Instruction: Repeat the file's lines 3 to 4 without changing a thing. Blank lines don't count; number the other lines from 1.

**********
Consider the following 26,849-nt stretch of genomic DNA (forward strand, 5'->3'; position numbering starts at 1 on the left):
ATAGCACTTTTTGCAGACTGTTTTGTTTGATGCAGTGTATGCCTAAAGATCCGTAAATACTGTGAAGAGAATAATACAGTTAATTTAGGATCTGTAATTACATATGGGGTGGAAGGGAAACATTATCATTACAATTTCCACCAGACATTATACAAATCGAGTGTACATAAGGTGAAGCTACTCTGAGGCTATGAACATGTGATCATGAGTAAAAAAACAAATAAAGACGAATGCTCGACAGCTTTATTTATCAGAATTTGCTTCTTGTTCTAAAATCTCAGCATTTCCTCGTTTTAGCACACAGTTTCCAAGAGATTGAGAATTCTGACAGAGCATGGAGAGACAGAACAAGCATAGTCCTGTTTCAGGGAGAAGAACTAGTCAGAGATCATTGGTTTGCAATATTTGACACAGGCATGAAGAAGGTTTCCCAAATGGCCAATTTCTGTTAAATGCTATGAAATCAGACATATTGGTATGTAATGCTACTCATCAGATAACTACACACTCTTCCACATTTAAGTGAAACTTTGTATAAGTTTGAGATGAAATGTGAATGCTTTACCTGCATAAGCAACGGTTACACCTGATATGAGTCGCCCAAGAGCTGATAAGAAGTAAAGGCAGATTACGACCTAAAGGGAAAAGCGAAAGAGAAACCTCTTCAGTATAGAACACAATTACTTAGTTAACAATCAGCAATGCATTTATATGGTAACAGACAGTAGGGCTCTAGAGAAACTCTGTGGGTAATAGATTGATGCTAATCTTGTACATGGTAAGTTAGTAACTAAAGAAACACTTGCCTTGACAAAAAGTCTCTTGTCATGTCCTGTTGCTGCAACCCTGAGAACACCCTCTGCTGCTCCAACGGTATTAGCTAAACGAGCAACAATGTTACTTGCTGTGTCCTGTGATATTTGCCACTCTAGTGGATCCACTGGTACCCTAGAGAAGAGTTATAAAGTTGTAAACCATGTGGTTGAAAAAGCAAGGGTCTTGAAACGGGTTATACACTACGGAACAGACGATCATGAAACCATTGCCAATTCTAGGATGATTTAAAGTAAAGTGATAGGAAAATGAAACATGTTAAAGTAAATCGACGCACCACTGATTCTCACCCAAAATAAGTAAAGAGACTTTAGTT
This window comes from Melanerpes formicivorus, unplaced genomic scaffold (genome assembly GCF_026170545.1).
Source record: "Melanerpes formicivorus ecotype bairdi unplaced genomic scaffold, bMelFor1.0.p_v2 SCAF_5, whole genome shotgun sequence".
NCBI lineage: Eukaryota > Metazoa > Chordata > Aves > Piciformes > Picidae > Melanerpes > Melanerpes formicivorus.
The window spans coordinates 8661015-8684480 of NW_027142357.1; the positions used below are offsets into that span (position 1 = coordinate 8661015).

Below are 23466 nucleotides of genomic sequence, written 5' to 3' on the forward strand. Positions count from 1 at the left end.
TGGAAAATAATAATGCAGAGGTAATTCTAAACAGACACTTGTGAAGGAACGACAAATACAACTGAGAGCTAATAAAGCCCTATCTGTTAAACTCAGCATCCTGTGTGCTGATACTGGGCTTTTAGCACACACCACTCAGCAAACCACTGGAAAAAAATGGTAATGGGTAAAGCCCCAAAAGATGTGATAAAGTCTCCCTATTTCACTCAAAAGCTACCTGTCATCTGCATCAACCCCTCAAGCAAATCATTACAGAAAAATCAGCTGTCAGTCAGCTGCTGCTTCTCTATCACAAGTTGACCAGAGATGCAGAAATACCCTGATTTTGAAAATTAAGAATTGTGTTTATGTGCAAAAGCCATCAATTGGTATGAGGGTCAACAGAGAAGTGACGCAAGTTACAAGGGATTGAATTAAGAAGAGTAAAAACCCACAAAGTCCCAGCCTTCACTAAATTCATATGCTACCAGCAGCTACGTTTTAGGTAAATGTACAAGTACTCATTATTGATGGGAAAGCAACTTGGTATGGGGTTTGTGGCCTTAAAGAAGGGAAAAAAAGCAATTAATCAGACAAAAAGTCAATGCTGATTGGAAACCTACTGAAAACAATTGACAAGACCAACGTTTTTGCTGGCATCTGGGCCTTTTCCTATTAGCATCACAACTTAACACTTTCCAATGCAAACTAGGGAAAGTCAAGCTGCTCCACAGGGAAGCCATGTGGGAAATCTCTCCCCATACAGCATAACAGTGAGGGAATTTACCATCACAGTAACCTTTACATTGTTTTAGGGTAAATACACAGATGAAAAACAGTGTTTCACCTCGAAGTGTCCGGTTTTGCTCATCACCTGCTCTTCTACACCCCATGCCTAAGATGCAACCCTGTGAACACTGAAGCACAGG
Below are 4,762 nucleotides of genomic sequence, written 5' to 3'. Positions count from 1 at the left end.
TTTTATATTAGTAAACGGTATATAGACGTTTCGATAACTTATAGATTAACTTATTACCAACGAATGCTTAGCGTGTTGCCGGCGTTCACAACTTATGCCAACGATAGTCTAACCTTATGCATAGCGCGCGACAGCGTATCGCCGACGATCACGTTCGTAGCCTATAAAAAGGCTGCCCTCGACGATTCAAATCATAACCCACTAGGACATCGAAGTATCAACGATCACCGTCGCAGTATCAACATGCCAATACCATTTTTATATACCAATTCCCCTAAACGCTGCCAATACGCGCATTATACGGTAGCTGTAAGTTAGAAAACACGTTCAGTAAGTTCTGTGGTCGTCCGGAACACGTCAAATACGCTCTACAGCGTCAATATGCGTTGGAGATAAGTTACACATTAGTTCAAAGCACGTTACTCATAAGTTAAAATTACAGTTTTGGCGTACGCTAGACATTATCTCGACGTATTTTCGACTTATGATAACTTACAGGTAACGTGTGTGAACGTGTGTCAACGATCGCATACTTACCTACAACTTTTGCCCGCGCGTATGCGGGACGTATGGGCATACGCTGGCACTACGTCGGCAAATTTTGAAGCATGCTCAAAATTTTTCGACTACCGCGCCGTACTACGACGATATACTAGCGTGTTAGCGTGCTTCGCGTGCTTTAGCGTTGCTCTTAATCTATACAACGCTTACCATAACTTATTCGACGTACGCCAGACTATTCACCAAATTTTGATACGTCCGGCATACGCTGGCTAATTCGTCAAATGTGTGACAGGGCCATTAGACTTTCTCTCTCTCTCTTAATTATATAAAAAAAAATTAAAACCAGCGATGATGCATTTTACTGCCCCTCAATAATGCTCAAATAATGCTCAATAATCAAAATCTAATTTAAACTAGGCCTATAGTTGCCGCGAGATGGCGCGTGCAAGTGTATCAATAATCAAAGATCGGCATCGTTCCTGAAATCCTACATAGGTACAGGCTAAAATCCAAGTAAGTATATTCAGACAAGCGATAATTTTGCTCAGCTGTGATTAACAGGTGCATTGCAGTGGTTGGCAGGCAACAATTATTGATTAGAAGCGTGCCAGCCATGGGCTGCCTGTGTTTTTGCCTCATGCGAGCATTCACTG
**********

This window comes from Melanerpes formicivorus, unplaced genomic scaffold (genome assembly GCF_026170545.1).
Source record: "Melanerpes formicivorus ecotype bairdi unplaced genomic scaffold, bMelFor1.0.p_v2 SCAF_5, whole genome shotgun sequence".